Document Detail

Validating a behavioral economic approach to assess food demand: Effects of body mass index, dietary restraint, and impulsivity.
MedLine Citation:
PMID:  22659562     Owner:  NLM     Status:  Publisher    
Behavioral economic theory is a useful framework for analyzing factors influencing choice, but the majority of human behavioral economic research has focused on drug choice. The behavioral economic choice paradigm may also be valuable for understanding food-maintained behavior. Our primary objective was two-fold: 1. Validate a human laboratory model of food-appetitive behavior, and 2. Assess the contribution of individual level factors that may differentially impact food choice behavior. Two studies were conducted. In Study 1, female subjects (N = 17) participated in two consecutive food choice experimental sessions, whereas in Study 2, female subjects (N = 21) participated in one concurrent food choice experimental session. During consecutive choice sessions (Study 1), demand for the more palatable food (i.e., high-sugar/high-fat) was more inelastic than the less palatable (i.e., low-sugar/low-fat) option. During concurrent choice sessions, demand for the more palatable food (i.e., high-sugar/high-fat) was more inelastic for restrained versus unrestrained eaters, and for those who were overweight versus normal weight. Demand for both palatable and less palatable choices was more elastic for high-impulsive versus low-impulsive subjects. These findings suggest that the behavioral economic framework can be used successfully to develop a human laboratory model of food-appetitive behavior.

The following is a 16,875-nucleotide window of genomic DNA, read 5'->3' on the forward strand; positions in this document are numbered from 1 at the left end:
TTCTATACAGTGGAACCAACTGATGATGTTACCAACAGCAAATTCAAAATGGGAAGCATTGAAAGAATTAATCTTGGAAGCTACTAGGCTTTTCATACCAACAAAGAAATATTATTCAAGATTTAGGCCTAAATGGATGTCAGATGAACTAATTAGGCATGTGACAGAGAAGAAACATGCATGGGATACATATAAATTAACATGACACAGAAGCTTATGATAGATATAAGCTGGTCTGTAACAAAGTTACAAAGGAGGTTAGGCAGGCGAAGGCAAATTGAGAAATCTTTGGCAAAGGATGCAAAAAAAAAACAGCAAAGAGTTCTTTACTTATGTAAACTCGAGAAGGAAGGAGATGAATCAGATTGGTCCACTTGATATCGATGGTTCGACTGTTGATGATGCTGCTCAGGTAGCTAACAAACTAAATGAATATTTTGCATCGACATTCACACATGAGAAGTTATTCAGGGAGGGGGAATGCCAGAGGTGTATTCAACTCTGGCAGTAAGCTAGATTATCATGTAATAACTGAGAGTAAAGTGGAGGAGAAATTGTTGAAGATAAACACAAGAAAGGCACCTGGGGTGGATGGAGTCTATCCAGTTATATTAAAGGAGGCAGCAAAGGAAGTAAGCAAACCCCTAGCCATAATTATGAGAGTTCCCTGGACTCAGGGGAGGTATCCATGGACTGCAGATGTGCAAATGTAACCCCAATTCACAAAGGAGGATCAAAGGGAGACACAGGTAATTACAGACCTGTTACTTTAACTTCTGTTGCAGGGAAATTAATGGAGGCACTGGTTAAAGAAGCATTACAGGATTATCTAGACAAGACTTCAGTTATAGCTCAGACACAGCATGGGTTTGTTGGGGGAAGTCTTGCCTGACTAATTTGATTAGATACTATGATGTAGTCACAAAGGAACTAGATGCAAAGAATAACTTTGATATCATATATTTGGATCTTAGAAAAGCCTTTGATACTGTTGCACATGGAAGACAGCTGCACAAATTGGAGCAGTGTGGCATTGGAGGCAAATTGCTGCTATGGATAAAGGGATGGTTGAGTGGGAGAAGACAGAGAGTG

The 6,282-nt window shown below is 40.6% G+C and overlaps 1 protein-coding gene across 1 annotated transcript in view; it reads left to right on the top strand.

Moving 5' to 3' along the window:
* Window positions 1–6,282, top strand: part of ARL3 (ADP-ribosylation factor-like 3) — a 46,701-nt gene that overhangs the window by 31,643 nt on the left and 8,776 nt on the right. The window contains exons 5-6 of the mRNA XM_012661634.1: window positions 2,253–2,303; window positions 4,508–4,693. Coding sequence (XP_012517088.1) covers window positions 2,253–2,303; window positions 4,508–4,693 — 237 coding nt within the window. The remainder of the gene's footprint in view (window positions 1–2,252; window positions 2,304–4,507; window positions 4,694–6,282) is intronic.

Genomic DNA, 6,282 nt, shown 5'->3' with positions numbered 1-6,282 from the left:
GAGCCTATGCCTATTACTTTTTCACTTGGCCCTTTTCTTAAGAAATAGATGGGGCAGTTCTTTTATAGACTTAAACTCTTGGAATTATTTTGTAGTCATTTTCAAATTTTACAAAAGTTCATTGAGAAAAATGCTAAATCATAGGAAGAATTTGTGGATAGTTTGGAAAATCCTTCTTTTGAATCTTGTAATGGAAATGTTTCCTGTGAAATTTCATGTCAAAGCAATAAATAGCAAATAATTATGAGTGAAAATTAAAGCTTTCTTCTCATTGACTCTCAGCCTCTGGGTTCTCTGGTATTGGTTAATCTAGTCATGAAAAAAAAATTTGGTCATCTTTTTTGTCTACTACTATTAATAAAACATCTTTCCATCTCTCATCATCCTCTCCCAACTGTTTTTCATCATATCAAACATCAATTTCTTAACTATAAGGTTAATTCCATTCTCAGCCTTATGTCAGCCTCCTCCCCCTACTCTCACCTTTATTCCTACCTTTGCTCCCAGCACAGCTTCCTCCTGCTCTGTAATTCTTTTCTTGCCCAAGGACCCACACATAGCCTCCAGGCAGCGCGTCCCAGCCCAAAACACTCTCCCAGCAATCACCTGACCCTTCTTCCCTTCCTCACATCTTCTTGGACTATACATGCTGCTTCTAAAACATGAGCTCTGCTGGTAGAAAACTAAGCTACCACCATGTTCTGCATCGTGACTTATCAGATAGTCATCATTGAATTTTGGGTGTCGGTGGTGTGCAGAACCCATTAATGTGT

Summar Reslan; Karen K Saules; Mark K Greenwald
Publication Detail:
Type:  JOURNAL ARTICLE     Date:  2012-5-30
Journal Detail:
Title:  Appetite     Volume:  -     ISSN:  1095-8304     ISO Abbreviation:  -     Publication Date:  2012 May 
Date Detail:
Created Date:  2012-6-4     Completed Date:  -     Revised Date:  -    
Medline Journal Info:
Nlm Unique ID:  8006808     Medline TA:  Appetite     Country:  -    
Other Details:
Languages:  ENG     Pagination:  -     Citation Subset:  -    
Copyright Information:
Copyright © 2012 Elsevier Ltd. All rights reserved.
Eastern Michigan University, Psychology Department, Ypsilanti, MI, United States.
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